x Abu Dhabi, UAEThursday 27 July 2017

Kurds picnic in limelight of election wins

The outcome may not affect attempts to resolve the city's status, a Kurdish party majority will give a boost to the claim that Kirkuk is indeed a Kurdish city.

KIRKUK // On the green, flower-dusted hills just outside Kirkuk city, hundreds of Kurds indulge in a treasured national past-time: picnicking. It is the first weekend of warm weather, and rich and poor families alike are spreading out rugs and unpacking plates. Sardesht, wearing a gold, sequinned dress in the traditional Kurdish fashion, which people often like to do on holiday days, brings out an enormous plate of braised vine leaves, beans and chicken. Some of the men are hooking up a speaker to the car battery, while the children play with Kurdish flags.

It is in many ways a typical Friday afternoon scene, but today, there seems to be a particular energy to the flag-waving. The oil-rich city of Kirkuk, which the Kurdish Regional Government (KRG) claims ought to be part of Kurdistan, is waiting for the results of its first election since 2005. Although the outcome will have no direct effect on attempts to resolve the city's status, if Kurdish parties get a comfortable majority, as they are predicted to do, it will give a boost to the KRG claim that Kirkuk is indeed a Kurdish city.

Early results from six provinces of Iraq have been released, indicating a slender victory for Nouri al Maliki's State of Law bloc. Kirkuk's results are expected to be announced at any moment. "I am waiting all the time. When I come home, I turn on the radio," says Sardesht. "It's a good opportunity to show the future of Iraq and the future of the Kurdish people," says her sister-in-law, Sirwa. Sirwa is particularly keen to see change in Kirkuk because she is studying at a technical college which only gives classes in Arabic. Though born here, like many Kurdish Kirkukis, her family had to flee during the ethnic cleansing which took place under Saddam Hussein, and in the Kurdish city of Erbil, where she lived until 2003, she was not exposed to Arabic, which she is now having to learn.

"It is hard," she sighs. Arabs and Kurds in her college do not mingle much socially, she says. A young man sitting next to her with a baseball cap and sunglasses is a supporter of Goran, a new Kurdish political party which campaigned on an anti-corruption ticket, although it is not expected to do well in Kirkuk, which is dominated by the PUK. The young man's father, sitting on a plastic chair behind him, is a former PUK peshmerga. "[The election] will be a good factor," he says. "It will be the first step to reattach Kirkuk to the KRG."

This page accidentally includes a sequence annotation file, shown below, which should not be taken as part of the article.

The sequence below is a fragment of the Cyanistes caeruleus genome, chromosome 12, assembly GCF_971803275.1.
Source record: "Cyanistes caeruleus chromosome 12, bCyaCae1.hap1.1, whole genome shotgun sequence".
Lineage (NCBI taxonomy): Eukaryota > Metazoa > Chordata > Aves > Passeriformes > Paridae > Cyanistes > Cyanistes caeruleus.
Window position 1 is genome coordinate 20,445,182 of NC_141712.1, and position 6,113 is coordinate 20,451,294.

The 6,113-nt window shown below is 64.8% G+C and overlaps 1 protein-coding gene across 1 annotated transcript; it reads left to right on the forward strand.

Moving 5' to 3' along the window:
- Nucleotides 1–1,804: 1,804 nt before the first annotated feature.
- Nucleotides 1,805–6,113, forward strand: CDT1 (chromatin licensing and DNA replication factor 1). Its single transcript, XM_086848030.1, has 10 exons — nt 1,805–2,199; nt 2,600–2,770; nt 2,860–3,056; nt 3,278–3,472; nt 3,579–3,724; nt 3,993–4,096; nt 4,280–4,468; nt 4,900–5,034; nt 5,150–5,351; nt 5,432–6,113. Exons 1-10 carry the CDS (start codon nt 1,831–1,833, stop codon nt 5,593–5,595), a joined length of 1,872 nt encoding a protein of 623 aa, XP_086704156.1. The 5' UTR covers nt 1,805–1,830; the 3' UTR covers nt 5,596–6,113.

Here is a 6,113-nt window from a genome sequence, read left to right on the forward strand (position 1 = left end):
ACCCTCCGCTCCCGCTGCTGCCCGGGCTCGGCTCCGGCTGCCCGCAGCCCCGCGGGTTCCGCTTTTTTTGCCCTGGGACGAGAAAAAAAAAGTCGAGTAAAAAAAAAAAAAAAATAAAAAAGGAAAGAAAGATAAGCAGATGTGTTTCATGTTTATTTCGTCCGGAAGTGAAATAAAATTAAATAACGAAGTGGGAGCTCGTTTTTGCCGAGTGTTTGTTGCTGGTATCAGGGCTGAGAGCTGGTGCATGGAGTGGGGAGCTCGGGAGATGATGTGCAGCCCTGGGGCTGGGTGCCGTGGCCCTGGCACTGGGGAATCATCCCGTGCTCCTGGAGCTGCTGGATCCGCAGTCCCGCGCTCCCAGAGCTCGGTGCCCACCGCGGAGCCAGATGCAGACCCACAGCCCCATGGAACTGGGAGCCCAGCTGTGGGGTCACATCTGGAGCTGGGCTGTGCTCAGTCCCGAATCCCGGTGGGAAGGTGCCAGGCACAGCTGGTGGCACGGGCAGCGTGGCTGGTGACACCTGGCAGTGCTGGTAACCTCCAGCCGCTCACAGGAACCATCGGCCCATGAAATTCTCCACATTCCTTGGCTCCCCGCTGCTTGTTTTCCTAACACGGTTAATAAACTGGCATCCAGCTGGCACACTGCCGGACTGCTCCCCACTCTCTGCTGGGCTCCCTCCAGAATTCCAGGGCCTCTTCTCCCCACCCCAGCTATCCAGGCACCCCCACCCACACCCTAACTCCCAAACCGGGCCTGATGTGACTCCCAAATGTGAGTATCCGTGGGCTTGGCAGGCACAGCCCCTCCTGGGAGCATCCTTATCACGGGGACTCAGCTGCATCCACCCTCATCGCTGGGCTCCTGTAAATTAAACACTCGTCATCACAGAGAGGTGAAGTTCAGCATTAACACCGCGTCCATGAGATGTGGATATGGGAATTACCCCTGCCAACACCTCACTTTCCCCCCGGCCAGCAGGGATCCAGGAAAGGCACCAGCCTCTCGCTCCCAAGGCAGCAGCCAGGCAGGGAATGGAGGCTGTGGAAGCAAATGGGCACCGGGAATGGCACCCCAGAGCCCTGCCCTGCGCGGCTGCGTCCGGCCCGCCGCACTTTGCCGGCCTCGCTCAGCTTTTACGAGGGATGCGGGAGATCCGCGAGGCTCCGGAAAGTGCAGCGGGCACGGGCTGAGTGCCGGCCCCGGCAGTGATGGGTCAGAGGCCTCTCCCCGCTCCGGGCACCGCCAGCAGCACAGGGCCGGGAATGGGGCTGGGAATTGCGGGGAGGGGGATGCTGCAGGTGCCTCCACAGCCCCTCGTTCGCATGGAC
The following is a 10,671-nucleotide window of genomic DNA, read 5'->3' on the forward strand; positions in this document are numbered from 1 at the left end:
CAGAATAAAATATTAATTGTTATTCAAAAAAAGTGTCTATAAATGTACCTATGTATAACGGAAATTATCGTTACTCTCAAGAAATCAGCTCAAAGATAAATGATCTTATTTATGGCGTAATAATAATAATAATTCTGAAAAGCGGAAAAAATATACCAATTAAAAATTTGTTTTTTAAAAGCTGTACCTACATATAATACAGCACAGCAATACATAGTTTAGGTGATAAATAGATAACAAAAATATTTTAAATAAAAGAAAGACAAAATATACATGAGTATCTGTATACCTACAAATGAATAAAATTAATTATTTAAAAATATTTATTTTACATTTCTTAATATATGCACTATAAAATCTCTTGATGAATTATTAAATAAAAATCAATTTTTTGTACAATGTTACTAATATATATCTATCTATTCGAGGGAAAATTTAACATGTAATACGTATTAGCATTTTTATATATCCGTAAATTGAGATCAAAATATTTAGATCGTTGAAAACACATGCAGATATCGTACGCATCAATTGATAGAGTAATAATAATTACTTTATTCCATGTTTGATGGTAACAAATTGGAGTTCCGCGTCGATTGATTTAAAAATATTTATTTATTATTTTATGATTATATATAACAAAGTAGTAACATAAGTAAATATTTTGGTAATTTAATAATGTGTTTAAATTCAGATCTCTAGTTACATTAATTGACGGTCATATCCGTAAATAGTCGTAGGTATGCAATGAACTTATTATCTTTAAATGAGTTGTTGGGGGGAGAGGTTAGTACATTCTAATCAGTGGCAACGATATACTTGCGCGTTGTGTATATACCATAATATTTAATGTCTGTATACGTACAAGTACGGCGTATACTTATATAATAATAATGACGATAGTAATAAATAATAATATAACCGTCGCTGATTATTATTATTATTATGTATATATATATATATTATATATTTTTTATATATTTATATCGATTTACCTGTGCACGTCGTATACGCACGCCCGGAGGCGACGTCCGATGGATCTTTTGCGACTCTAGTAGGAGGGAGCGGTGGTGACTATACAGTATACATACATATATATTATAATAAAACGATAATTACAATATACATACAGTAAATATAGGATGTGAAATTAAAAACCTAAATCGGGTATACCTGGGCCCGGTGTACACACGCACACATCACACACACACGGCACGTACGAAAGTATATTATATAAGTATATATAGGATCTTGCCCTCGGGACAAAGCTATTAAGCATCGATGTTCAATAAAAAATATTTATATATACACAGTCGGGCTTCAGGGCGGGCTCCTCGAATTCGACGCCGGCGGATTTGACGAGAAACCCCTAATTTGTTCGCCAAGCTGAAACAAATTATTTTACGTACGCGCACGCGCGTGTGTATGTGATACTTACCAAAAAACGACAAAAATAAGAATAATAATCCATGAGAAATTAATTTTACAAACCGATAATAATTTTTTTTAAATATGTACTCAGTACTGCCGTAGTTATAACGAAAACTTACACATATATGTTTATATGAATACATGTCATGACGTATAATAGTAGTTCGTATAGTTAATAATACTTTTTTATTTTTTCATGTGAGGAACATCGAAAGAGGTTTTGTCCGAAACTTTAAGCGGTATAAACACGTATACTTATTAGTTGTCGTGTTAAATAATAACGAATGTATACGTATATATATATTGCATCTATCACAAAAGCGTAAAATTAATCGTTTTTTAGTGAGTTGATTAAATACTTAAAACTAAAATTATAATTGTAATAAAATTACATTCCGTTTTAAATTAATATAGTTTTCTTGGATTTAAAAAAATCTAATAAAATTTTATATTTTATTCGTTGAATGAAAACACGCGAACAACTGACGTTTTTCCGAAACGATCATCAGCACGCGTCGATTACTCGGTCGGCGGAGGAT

Many of the Kurds displaced from Kirkuk under Saddam, like Sirwa, have returned to the city since 2003. Arab and Turkmen parties however allege that Kurds not originally from Kirkuk have been brought in to bolster numbers so that the referendum on its status called for in the Iraqi constitution is decided in their favour. There are fears that violence could break out on the streets when the results are announced, which are expected at the end of the month.

For many people, however, the political battle over the city's status is not as important as services and the economy. Kirkuk's disputed status and uncertain security environment has meant that it has lagged behind both the KRG and other Iraqi cities in development. On a bridge by the citadel, in a cloud of smoke rising from the burning rubbish below, Zein al Ardin, an Arab originally from Southern Iraq, works at a stall selling trainers.

"Whoever wins, it's not important for me," he says. "I need a job." "We thought after 2003 we would be like Britain and America," said Ali Akrahi, who owns a small grocery shop in another part of town. "The politicians had been in Europe for a long time, we thought they would bring ideas, but they didn't." When he thinks about Kirkuk's level of service provision, he says, he feels "shame". Back at the picnic, the food has been packed up and the dancing begins in earnest; the young girls line up holding hands while the men stomp energetically, waving their Kurdish flags.

Earlier, Diyar, the host, gave his thoughts on why it is so important for Kirkuk to be part of the KRG. "We need to be protected by our own people," he said. "We want to improve and develop our city like Erbil and Suli." Then, after a pause in which he thought some more, he added "plus, it's blood. I have the same blood with the Kurdish people." * The National